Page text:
After checking out of Residence Inn on Harrisburg Pike on Friday morning, Dolores Bruno, 86, found a seat in the lobby, the most temporary of way stations on her new journey into homelessness.
As drizzle fell outside, Bruno didn’t know what to do or where she was going to go.
Dennis Weaver, 72, her housemate and son-in-law, shared her consternation. Standing beside Bruno, he cuddled Mia, their petite Jack Russell terrier/chihuahua mix.
“This is kind of like another death in the family,” Weaver said. “My hope is gone. My spirit is broken.”
The pair have lived for 24 years at 529 N. Plum St., which they own. Then, two weeks ago, housing inspectors told them they had to leave. Having discovered structural problems that threatened collapse, the city condemned their aging row home and six neighboring houses.
Community Action Partnership, a local nonprofit, stepped in Aug. 8 to help the displaced with a housing search.
In the meantime, it tapped an emergency fund that paid for Bruno and Weaver — who rely on government disability benefits — to stay at various hotels.
(The nonprofit also is paying for a hotel stay for a family of five displaced from 521 N. Plum St. because of a sewage line break. Not all of the 20 or so people who lost housing Aug. 8 needed assistance.)
But Thursday the fund ran out of money. Weaver found out via a text from a Partnership social worker.
“At this point there is no more funding for transitional living,” the text said. “We are now looking for money for security deposits. I know you told me you don’t have anyone in the area, but we are being asked to look for alternative help. Maybe a friend or family member that can help.”
Weaver texted back, “We have nothing and no one, to put it mildly.”
The worker replied that Weaver could call the 211 social services hotline for help with homelessness. “I hope they can see you as soon as possible,” the text concluded.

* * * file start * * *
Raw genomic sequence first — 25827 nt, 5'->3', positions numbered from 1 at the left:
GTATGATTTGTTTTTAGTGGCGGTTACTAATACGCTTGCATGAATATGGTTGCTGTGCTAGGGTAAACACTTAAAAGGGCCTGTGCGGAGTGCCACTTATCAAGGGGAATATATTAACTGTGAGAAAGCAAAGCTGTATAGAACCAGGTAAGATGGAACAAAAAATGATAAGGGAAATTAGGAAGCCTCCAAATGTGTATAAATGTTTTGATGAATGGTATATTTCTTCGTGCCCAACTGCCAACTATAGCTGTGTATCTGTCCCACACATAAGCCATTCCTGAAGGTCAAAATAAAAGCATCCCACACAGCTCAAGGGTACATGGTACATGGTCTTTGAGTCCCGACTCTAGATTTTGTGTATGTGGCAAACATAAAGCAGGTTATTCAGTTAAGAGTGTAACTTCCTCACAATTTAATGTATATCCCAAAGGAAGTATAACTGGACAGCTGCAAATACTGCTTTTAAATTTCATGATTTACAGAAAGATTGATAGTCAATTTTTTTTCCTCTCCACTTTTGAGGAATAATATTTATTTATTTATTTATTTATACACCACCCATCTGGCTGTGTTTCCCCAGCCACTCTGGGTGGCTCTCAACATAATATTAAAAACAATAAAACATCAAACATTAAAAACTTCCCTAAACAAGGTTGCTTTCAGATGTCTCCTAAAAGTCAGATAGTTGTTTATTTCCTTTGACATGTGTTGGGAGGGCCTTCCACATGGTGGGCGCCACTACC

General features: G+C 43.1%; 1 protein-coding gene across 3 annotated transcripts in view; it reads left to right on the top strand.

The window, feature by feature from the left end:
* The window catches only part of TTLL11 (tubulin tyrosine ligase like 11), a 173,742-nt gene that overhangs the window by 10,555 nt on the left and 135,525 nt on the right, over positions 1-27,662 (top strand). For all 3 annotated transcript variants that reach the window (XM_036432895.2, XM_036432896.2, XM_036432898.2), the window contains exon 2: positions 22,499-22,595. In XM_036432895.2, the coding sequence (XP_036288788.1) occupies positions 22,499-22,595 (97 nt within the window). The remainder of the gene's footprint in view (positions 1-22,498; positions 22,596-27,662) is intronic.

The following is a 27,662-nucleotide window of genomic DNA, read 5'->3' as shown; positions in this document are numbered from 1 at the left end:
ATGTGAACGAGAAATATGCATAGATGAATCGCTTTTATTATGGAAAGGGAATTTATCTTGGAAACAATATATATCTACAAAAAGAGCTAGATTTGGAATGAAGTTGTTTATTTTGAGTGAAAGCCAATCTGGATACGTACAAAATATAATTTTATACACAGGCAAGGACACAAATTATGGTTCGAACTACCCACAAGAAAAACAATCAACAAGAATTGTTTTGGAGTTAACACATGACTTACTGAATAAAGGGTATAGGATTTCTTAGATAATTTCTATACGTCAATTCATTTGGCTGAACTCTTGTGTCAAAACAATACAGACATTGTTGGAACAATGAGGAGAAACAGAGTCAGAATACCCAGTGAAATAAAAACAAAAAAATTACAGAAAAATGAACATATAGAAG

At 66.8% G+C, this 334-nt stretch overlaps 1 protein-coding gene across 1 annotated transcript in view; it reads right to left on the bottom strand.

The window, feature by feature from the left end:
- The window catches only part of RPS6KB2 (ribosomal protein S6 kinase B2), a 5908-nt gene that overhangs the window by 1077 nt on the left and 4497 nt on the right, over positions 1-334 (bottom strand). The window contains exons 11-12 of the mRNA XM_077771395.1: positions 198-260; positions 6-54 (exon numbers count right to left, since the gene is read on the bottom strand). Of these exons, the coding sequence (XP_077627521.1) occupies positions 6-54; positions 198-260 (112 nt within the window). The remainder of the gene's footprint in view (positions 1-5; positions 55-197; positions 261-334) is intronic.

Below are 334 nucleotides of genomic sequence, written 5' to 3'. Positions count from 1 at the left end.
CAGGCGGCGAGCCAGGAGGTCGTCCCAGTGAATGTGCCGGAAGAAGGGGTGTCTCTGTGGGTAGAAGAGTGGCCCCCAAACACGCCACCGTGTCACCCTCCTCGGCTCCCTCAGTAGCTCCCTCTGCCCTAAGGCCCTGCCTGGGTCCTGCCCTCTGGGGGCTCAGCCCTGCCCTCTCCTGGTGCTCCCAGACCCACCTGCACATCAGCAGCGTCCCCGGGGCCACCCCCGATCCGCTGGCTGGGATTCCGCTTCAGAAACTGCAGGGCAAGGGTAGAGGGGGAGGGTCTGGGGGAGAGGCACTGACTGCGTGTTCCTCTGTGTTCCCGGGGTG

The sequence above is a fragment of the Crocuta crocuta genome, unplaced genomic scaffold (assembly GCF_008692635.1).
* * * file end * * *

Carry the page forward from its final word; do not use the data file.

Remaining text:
The elderly household’s predicament illustrates the fragility of Lancaster County’s safety net for displaced people.
In 2018, a donor who requested anonymity contributed $20,000 to Community Action Partnership to set up a fund for people displaced from housing because of code violations.
Since the spring of 2018, that fund assisted 46 families with temporary housing and landlord-required security deposits. The North Plum Street condemnations drained the fund to zero.
“The money is not there,” Kristy Aurand, chief development officer at Community Action Partnership, said. In addition, she said, the lack of affordable housing remains a crisis.
After LNP made inquiries about emergency housing for Bruno and Weaver, Community Action Partnership secured another contribution from a private donor. It will be enough for a hotel for the pair, as well as another family, through Monday night. Others who were displaced have found places to stay.
“I think the hope is we on Monday are able to continue working with community partners to try to figure something out,” Aurand said. “Unfortunately, there’s no easy answer.”
Weaver and Bruno picked up their suitcases and a carry-on filled with medicines and checked into their new hotel across town shortly before 5 p.m. Friday.
“They are real nice here,” Weaver said. “They waived the fee for the dog.”
But come Tuesday morning, the pair will again confront the uncertainties that come with homelessness.
“In a situation like this, you can go to sleep, but you can’t rest,” Weaver said, “because you wake up and the problem is still there.”
Want to help? Community Action Partnership accepts donations at www.CAPLanc.org/donate. Select “navigation” from the drop-down menu.